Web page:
(1) Thallus
In a lost work referred to by Julius Africanus in the third century, the pagan writer Thallus reportedly claimed that Jesus's death was accompanied by an earthquake and darkness. However, the original text is in fact lost, and we can confirm neither the contents of the text or its date. It is possible that Thallus was merely repeating what was told to him by Christians, or that the passage which Africanus cites is a later interpolation. Outside of the New Testament, no other references to earthquakes or unusual darkness occur in the contemporary literature. This is very surprising, given the effect these sorts of events would presumably have had on the populace.

(2) Thallus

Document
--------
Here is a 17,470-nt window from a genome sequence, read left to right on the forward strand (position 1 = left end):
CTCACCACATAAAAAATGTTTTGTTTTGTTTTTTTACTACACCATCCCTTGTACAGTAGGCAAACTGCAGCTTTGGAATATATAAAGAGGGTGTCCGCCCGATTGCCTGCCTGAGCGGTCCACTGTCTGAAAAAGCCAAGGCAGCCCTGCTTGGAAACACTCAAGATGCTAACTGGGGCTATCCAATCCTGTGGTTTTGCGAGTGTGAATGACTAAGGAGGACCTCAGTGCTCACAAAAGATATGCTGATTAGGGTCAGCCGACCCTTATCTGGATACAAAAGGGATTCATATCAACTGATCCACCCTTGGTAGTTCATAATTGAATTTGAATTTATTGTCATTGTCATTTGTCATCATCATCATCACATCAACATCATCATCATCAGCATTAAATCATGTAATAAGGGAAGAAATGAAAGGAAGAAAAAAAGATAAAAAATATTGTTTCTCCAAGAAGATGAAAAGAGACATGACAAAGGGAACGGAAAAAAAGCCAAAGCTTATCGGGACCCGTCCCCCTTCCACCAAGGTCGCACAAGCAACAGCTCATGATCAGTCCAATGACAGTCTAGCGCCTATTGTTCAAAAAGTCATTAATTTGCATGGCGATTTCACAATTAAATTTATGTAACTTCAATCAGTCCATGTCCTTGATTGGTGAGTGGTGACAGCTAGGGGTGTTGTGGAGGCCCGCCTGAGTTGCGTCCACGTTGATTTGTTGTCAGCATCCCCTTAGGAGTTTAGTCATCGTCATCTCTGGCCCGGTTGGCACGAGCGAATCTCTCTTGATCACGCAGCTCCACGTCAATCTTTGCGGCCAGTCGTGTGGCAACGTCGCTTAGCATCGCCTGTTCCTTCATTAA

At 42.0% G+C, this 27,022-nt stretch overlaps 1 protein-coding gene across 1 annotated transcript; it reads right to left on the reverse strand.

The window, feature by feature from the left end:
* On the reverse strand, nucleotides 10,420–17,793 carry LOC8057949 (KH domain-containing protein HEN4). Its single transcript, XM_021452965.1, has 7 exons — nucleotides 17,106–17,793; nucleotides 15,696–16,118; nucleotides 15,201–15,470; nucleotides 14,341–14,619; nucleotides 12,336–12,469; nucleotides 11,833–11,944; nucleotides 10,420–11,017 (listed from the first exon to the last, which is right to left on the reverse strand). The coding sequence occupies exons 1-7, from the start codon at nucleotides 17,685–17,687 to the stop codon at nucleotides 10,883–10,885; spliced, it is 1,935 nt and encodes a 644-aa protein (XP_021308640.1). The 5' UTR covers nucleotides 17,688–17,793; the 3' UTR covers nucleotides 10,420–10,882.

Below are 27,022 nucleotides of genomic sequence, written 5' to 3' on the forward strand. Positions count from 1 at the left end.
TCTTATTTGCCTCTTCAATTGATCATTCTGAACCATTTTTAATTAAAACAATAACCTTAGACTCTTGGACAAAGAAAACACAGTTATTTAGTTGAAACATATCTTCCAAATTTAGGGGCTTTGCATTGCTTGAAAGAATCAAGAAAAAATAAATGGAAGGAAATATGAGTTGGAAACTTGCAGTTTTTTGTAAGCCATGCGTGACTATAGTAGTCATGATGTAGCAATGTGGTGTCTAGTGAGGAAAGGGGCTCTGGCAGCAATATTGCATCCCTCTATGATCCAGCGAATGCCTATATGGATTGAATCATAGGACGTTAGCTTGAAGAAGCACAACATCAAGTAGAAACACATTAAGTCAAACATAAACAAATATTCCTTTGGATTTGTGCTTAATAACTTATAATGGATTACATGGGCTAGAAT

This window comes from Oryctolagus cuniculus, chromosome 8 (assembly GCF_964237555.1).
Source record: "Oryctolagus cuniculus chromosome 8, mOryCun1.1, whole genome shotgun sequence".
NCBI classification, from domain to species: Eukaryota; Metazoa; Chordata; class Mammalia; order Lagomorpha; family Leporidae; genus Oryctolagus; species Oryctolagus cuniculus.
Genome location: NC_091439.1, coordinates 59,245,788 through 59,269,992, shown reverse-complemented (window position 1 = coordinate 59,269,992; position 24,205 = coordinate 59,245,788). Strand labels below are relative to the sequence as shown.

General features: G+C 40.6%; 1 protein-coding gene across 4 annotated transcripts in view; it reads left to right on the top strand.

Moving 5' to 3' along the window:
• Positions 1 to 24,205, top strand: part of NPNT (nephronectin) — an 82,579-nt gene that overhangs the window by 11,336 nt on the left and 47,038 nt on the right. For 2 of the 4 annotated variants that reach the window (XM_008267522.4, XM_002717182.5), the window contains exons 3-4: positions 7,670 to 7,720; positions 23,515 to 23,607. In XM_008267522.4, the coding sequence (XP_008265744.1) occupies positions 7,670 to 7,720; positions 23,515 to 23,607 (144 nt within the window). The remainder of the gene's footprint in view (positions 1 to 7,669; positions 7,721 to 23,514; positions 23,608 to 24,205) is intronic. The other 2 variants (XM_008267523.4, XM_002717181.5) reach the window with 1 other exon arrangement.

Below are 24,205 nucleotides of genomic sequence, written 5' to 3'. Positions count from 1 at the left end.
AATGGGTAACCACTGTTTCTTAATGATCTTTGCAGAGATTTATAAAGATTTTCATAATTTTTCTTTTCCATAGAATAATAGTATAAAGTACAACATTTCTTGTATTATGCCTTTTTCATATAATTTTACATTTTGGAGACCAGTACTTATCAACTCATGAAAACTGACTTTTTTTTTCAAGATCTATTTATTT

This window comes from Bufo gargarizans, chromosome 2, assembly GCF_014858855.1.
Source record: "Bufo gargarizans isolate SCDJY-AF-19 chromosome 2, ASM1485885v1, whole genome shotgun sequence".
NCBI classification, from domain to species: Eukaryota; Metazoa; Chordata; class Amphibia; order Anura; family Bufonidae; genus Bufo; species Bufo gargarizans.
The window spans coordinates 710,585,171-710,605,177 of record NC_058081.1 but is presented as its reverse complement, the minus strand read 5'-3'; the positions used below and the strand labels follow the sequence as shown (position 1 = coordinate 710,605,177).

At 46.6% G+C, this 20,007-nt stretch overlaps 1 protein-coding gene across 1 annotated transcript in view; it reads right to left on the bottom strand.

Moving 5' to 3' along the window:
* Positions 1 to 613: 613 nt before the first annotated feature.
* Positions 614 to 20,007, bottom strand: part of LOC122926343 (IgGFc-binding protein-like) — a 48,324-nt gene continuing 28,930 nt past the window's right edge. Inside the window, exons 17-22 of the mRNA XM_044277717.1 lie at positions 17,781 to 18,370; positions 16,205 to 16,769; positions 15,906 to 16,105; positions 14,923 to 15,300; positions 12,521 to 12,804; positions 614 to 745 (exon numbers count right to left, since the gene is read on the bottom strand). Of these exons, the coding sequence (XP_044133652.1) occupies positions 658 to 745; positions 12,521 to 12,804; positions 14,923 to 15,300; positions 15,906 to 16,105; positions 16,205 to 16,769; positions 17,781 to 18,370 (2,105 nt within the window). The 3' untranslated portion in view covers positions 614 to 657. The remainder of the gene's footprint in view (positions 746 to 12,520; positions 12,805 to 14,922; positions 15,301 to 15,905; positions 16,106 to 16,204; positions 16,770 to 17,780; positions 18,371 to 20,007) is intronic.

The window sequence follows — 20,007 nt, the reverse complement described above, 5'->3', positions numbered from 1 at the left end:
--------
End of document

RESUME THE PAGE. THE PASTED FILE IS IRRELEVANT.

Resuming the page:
The testimony (supposed, as the work in question is now lost) of Thallus is also worthless on the historicity question. Julius Africanus, in a surviving fragment, states that Thallus in the period before 221 CE, wrote that the darkness which supposedly covered the earth at the time of the Crucifixion was due to the death of Jesus. He is merely telling what the Christians of the time believed. We have no evidence at all that there ever even was an eclipse at the time when Jesus was supposedly crucified.


Pliny the Younger


(1) Pliny the Younger
Pliny the Younger, writing in the first decade(s) of the 1st century CE, corresponded regularly with the emperor Trajan. In these writings, Pliny specifically mentions and describes the beliefs and practices of Christians in Asia Minor, and asks Trajan's advice about what action to take against them, if any. However, Pliny's writings provide no independent confirmation of the events of the New Testament, but merely show that there were indeed Christians living in Asia Minor.